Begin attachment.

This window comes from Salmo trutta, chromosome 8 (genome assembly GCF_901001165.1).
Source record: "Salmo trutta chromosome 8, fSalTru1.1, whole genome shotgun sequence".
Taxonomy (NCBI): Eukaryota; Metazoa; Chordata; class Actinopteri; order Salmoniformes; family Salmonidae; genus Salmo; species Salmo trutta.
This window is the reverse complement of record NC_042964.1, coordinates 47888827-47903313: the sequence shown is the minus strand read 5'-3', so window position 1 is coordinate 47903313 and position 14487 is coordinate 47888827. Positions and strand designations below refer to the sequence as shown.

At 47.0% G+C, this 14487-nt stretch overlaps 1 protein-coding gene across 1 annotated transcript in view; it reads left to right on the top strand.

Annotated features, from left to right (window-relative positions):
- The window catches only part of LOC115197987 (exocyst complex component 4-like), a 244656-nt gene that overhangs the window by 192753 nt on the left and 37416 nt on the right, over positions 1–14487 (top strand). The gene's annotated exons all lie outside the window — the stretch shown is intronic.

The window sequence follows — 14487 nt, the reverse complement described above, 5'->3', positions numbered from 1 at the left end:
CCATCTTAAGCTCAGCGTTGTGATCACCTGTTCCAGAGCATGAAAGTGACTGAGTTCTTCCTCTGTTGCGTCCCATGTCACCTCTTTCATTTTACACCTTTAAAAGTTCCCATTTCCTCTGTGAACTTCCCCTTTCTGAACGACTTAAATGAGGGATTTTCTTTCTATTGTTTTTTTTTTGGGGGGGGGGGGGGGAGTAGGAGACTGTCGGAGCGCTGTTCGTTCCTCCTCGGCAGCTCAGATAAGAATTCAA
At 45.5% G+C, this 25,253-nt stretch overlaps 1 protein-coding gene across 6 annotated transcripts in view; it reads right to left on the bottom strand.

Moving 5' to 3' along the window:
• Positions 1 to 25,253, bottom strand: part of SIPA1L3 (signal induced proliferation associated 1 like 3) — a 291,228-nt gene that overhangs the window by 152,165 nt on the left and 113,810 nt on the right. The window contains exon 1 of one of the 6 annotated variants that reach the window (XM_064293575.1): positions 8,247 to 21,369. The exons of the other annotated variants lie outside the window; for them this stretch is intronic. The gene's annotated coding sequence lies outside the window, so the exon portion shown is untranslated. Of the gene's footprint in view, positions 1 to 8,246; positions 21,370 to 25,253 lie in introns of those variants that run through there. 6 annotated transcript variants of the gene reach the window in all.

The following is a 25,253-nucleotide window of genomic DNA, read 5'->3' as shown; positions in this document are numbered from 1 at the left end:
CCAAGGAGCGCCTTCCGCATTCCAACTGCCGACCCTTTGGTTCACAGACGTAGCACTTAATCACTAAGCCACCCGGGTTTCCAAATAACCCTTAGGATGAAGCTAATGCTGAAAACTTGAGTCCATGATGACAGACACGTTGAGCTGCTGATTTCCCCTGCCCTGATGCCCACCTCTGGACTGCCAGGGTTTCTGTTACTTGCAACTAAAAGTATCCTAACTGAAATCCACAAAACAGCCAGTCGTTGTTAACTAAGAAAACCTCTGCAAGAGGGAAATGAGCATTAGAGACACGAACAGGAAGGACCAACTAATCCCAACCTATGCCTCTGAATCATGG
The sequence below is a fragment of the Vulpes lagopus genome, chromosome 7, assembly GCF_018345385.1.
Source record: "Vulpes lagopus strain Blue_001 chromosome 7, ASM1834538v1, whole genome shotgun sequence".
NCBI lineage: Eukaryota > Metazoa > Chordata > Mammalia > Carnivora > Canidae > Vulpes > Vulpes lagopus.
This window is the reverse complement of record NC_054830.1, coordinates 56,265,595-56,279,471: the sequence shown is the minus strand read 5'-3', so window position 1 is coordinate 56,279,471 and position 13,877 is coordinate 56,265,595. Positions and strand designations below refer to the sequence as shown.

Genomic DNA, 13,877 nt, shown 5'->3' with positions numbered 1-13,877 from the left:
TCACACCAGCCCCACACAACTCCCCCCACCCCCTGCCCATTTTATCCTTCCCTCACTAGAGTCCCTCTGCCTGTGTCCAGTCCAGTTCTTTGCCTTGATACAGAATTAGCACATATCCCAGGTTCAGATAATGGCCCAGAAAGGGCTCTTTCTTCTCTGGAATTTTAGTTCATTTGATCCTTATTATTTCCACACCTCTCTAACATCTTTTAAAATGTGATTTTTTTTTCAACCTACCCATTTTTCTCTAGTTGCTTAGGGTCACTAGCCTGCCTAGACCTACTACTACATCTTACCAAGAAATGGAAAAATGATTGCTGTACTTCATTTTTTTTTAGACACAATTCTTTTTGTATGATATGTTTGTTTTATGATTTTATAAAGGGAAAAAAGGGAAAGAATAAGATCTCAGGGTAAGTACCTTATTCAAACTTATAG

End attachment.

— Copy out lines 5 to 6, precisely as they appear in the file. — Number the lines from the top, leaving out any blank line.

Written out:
At 47.0% G+C, this 14487-nt stretch overlaps 1 protein-coding gene across 1 annotated transcript in view; it reads left to right on the top strand.

Annotated features, from left to right (window-relative positions):